From cartoon penguins to pixelated punks, anybody who has been following the news over the past month will surely have heard about NFTs. But what are these bizarre cartoon pictures and why are some of them selling for millions of dollars?
An NFT is a non-fungible token, which is a confusing way of saying a digital token that is singularly unique and valuable in its own way. Other digital tokens like Bitcoin are considered 'fungible' because every single one is identical and of equal value - all your Bitcoins are just the same as everyone else’s. Where Bitcoins are like gold coins of the old days, an NFT is like the Mona Lisa - there is only one unique, original creation.
Like art, only digital
Although NFTs have often been compared to traditional art, the comparison is not entirely accurate. More often than not, the art itself is not really stored within the digital token but rather linked to the token with verifiable ownership. The creator of the NFT states that whoever owns the NFT token, owns the associated digital artwork. The official legal jargon in relation to copyright and licensing law still needs to be finalized but the technology shows promise.
You can only store small amounts of data within an NFT on a blockchain, so often they display as low-resolution images. However, the image in and of itself is usually not relevant to the NFTs value, which is derived from a mix of cultural significance, rarity, and popularity. In April 2021, North Carolina resident Zoe Roth sold the rights to her "Disaster Girl" meme for $473,000. The fortuitous photograph, taken by her father in 2005, was co-opted by early Internet users who turned it into a meme that represents a particularly mischievous achievement. The sale is one of many recent examples of how proponents of Internet subcultures already see the high-value potential for NFTs.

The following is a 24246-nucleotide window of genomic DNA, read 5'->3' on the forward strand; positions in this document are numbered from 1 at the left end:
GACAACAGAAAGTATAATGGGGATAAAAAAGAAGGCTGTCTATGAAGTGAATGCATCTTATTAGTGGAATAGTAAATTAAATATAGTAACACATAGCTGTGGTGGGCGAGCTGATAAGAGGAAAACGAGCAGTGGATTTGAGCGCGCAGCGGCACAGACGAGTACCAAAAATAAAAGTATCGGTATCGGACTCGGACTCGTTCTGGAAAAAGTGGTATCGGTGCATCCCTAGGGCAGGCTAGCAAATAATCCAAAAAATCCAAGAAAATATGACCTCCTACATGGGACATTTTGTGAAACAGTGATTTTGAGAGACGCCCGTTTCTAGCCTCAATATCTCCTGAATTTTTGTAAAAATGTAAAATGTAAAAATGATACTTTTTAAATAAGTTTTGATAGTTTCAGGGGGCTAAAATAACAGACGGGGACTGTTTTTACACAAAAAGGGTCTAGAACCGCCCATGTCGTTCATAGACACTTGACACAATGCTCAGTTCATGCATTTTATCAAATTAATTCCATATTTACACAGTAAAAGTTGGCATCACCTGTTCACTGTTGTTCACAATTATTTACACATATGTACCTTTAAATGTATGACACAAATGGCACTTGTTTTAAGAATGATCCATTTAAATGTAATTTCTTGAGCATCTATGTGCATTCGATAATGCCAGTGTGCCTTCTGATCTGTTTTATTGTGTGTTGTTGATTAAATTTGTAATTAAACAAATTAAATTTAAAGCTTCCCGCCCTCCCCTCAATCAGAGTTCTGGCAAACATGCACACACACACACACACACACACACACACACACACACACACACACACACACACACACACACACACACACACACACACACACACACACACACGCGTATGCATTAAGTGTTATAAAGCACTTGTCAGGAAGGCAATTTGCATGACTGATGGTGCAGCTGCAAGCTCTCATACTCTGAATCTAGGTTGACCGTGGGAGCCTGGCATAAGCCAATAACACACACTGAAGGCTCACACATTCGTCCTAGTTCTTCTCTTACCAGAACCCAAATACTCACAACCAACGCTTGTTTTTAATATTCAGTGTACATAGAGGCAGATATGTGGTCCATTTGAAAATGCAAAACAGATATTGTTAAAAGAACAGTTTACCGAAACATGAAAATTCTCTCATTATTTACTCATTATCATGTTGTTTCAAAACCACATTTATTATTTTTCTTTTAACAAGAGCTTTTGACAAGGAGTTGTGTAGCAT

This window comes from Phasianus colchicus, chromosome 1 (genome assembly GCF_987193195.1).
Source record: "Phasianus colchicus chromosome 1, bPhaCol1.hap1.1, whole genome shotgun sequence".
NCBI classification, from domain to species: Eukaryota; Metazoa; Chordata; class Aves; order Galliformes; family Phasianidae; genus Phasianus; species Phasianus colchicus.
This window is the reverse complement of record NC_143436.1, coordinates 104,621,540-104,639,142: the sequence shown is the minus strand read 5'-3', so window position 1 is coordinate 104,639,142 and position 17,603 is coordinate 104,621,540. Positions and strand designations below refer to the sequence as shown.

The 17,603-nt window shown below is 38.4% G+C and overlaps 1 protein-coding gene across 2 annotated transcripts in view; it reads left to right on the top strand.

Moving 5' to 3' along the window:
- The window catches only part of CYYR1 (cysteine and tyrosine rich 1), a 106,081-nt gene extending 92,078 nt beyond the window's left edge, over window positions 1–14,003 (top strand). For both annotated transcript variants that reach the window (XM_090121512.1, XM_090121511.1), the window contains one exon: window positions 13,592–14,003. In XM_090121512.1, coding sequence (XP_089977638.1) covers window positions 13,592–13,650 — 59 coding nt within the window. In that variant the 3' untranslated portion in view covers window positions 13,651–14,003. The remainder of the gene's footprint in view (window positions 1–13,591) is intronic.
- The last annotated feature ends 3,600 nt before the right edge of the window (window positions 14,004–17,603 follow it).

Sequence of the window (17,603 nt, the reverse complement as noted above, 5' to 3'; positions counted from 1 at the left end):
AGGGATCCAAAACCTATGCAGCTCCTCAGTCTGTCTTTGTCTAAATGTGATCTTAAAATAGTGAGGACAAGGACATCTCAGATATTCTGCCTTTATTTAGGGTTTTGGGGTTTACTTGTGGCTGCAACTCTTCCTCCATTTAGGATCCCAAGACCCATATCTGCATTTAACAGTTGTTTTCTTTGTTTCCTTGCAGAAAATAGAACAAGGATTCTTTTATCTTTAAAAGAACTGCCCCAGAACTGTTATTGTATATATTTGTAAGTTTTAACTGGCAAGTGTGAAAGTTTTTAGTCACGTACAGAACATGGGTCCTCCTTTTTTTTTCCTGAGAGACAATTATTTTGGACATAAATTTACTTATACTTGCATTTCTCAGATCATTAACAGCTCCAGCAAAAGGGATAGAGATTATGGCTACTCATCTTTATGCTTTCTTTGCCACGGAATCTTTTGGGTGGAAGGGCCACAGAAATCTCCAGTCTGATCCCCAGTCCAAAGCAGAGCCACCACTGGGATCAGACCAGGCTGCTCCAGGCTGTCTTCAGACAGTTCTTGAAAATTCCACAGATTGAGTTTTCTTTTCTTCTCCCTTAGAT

Despite these early instances of NFT use exhibit similarities to 20th-century rare trading cards or collectibles, the technology actually has far greater long-term potential.
NFT tokens are stored on a blockchain in the same way as other cryptocurrencies, and owners store the public and private keys in their own personal wallets. The most common blockchain used to create, store, and trade NFTs is Ethereum, although other NFT-enabled blockchains like Solana (SOL) are gaining popularity.
Rather than cutesy pictures of animals and punks, an actual NFT looks more like a small computer program, containing a few lines of complex code. This code can be embedded with both encrypted data and clearly visible plain text, so you can store instructions, web links, or other information within it.
Although the core programming behind an NFT is complex, today there are simple applications that anybody can use to quickly create their own NFTs. One of the most popular NFT building applications is Solidity, an Ethereum programming language that creates NFTs using a protocol called ERC721.
In order to use Solidity, a user must first link their Ethereum wallet to the platform because each NFT creation requires a small payment in ETH. The entire NFT sector is supported by its own cryptocurrency-fuelled economy, the vast majority of which is funded by Ethereum.
So what do NFTs solve?
Despite the sudden boom and seemingly mainstream popularity of NFTs, they are still somewhat ahead of their time. Society already has in place functional systems to prove ownership, copyright, and licensing, leaving many to question whether NFTs are needed.
However, like with cryptocurrencies, the power is in the decentralized, autonomous, and immutable nature of blockchain technology. The ability to hold, display or transfer verifiable proof of authenticity without the need for any third-party intermediary is a powerful development that is yet to be fully recognised.
Widespread corruption and lack of trust in authority have led to a shift in societal behaviour, where freedom and independence are quickly becoming the most highly valued commodities. Blockchain technology is poised to usher in a new era of digital sovereignty, where NFTs could serve to support a new type of independent legal system.